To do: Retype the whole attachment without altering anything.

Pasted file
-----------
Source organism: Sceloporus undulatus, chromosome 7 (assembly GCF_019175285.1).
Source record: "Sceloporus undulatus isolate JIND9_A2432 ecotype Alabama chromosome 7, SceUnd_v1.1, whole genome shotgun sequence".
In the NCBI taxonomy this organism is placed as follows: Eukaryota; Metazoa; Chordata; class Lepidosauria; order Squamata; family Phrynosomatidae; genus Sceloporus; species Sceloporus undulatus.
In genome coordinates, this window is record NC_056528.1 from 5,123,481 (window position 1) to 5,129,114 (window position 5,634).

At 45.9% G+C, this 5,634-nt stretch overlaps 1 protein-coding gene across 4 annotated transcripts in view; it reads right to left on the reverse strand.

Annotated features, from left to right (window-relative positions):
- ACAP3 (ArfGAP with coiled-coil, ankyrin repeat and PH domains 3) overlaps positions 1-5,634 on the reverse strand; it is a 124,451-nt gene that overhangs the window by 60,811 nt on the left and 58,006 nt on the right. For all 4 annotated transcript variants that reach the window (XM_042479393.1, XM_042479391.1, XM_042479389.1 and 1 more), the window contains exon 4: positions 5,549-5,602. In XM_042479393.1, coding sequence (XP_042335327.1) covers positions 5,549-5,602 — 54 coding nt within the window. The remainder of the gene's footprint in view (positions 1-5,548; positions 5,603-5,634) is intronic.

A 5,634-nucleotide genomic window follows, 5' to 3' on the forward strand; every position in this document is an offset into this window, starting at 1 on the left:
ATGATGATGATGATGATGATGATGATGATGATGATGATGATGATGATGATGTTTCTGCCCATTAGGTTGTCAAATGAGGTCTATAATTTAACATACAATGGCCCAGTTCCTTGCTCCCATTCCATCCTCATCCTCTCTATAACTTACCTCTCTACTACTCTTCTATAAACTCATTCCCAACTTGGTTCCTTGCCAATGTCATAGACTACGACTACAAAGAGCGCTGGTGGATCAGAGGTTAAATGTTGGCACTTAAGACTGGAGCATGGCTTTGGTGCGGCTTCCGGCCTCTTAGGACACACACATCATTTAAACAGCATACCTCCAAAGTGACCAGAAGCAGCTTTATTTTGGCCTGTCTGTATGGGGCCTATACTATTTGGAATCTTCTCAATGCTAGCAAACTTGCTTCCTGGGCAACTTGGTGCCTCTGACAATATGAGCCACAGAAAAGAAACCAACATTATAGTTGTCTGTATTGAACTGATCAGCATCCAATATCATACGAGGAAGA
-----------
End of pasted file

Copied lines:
Source organism: Sceloporus undulatus, chromosome 7 (assembly GCF_019175285.1).
Source record: "Sceloporus undulatus isolate JIND9_A2432 ecotype Alabama chromosome 7, SceUnd_v1.1, whole genome shotgun sequence".
In the NCBI taxonomy this organism is placed as follows: Eukaryota; Metazoa; Chordata; class Lepidosauria; order Squamata; family Phrynosomatidae; genus Sceloporus; species Sceloporus undulatus.
In genome coordinates, this window is record NC_056528.1 from 5,123,481 (window position 1) to 5,129,114 (window position 5,634).

At 45.9% G+C, this 5,634-nt stretch overlaps 1 protein-coding gene across 4 annotated transcripts in view; it reads right to left on the reverse strand.

Annotated features, from left to right (window-relative positions):
- ACAP3 (ArfGAP with coiled-coil, ankyrin repeat and PH domains 3) overlaps positions 1-5,634 on the reverse strand; it is a 124,451-nt gene that overhangs the window by 60,811 nt on the left and 58,006 nt on the right. For all 4 annotated transcript variants that reach the window (XM_042479393.1, XM_042479391.1, XM_042479389.1 and 1 more), the window contains exon 4: positions 5,549-5,602. In XM_042479393.1, coding sequence (XP_042335327.1) covers positions 5,549-5,602 — 54 coding nt within the window. The remainder of the gene's footprint in view (positions 1-5,548; positions 5,603-5,634) is intronic.

A 5,634-nucleotide genomic window follows, 5' to 3' on the forward strand; every position in this document is an offset into this window, starting at 1 on the left:
ATGATGATGATGATGATGATGATGATGATGATGATGATGATGATGATGATGTTTCTGCCCATTAGGTTGTCAAATGAGGTCTATAATTTAACATACAATGGCCCAGTTCCTTGCTCCCATTCCATCCTCATCCTCTCTATAACTTACCTCTCTACTACTCTTCTATAAACTCATTCCCAACTTGGTTCCTTGCCAATGTCATAGACTACGACTACAAAGAGCGCTGGTGGATCAGAGGTTAAATGTTGGCACTTAAGACTGGAGCATGGCTTTGGTGCGGCTTCCGGCCTCTTAGGACACACACATCATTTAAACAGCATACCTCCAAAGTGACCAGAAGCAGCTTTATTTTGGCCTGTCTGTATGGGGCCTATACTATTTGGAATCTTCTCAATGCTAGCAAACTTGCTTCCTGGGCAACTTGGTGCCTCTGACAATATGAGCCACAGAAAAGAAACCAACATTATAGTTGTCTGTATTGAACTGATCAGCATCCAATATCATACGAGGAAGA